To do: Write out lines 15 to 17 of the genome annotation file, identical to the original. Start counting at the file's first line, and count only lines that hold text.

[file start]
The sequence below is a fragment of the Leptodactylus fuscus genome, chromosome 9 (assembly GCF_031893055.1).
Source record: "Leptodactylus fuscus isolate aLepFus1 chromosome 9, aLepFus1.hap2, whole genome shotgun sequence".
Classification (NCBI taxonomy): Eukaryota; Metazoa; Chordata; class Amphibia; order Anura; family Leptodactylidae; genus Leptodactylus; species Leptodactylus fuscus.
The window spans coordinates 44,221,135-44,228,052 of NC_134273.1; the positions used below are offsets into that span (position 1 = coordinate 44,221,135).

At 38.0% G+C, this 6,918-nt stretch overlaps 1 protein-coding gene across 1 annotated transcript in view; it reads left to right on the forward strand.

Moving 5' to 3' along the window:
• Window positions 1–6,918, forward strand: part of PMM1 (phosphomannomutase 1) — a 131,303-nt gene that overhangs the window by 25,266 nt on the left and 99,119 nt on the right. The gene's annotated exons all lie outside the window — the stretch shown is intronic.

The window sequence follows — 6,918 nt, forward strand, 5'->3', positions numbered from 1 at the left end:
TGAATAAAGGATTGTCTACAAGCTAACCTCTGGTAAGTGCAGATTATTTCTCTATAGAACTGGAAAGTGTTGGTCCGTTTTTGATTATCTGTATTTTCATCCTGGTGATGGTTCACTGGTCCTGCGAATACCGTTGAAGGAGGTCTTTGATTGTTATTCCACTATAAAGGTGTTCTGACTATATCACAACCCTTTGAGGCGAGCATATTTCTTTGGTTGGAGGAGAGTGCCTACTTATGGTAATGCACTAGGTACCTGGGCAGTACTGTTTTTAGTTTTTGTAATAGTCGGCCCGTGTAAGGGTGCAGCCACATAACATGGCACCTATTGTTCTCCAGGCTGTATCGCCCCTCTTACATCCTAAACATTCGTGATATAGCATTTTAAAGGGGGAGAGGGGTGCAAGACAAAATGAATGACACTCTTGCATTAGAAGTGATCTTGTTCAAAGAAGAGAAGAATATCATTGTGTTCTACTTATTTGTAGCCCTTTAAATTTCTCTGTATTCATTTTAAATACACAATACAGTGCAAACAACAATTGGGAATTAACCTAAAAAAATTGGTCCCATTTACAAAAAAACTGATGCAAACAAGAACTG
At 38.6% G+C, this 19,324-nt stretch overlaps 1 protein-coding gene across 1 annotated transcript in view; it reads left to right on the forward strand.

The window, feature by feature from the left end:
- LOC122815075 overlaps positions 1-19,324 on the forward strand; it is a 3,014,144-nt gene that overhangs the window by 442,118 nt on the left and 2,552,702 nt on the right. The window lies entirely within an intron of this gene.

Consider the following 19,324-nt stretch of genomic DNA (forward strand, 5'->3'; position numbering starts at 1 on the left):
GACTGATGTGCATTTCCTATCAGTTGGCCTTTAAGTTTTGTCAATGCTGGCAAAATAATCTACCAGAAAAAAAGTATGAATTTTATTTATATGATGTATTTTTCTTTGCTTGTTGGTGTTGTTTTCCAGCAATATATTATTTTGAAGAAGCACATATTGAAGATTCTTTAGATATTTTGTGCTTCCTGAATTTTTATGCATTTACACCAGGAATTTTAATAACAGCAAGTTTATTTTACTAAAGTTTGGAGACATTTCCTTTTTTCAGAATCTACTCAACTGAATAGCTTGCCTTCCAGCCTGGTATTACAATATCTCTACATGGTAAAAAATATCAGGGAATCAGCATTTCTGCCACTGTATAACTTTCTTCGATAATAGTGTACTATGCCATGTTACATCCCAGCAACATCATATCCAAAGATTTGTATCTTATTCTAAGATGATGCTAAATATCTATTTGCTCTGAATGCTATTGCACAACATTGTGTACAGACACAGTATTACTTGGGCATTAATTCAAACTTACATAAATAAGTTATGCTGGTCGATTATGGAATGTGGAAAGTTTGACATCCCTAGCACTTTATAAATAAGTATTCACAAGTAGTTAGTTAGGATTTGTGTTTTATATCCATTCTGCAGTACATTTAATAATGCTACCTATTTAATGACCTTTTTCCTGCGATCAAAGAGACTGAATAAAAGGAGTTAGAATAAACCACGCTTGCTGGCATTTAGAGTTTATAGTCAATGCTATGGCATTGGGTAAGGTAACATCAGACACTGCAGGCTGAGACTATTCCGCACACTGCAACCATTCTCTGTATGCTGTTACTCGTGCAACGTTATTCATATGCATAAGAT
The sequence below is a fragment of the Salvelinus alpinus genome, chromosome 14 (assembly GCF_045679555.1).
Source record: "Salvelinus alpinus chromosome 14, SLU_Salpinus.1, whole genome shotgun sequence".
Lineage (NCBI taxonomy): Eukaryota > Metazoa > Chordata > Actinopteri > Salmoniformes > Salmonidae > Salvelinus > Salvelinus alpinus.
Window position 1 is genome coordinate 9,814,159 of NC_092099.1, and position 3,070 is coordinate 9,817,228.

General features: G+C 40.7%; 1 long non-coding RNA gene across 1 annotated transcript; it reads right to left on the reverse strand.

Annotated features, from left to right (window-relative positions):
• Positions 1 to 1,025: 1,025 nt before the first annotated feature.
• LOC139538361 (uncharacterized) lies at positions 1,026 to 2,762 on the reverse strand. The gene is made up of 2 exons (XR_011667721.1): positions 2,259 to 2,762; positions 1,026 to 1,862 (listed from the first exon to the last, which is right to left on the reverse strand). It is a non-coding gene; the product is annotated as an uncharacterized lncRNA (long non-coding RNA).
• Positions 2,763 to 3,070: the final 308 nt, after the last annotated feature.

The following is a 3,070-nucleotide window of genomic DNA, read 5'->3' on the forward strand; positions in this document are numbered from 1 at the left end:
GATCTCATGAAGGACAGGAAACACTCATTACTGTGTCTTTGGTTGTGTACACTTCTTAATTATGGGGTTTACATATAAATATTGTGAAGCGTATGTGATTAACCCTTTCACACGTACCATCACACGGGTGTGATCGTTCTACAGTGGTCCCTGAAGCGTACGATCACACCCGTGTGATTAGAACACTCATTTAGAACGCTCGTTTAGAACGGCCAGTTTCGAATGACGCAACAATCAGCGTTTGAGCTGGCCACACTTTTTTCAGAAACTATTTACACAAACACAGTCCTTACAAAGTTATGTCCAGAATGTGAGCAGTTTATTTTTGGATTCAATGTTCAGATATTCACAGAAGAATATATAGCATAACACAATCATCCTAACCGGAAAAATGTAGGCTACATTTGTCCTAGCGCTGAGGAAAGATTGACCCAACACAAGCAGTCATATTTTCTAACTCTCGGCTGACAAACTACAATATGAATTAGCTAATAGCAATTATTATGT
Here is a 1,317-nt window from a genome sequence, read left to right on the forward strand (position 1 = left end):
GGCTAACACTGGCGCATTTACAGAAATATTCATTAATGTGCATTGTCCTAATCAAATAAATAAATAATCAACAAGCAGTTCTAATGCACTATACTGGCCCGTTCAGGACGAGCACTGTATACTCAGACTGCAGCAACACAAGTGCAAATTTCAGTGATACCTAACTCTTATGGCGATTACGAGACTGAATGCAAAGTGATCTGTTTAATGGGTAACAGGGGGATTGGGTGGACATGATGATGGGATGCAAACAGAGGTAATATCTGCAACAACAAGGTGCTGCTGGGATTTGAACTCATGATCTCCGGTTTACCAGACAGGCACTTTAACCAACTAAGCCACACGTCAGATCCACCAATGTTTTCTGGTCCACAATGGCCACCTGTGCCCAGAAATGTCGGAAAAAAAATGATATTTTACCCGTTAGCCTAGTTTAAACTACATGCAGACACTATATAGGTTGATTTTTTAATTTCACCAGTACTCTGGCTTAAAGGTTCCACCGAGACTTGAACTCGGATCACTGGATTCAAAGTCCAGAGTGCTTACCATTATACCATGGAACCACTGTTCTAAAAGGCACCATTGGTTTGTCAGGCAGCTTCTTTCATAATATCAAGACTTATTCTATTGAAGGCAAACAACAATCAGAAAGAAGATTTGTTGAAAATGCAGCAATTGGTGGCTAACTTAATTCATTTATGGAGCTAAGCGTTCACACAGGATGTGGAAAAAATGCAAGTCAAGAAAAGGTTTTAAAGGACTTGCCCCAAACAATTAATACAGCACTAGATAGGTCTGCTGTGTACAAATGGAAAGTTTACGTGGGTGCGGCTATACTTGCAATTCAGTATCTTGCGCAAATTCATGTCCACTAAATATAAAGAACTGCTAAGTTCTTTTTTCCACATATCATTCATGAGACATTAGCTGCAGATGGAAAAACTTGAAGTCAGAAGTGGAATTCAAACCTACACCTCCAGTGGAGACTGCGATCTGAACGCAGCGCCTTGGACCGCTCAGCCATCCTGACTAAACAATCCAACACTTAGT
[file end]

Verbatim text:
The sequence below is a fragment of the Salvelinus alpinus genome, chromosome 14 (assembly GCF_045679555.1).
Source record: "Salvelinus alpinus chromosome 14, SLU_Salpinus.1, whole genome shotgun sequence".
Lineage (NCBI taxonomy): Eukaryota > Metazoa > Chordata > Actinopteri > Salmoniformes > Salmonidae > Salvelinus > Salvelinus alpinus.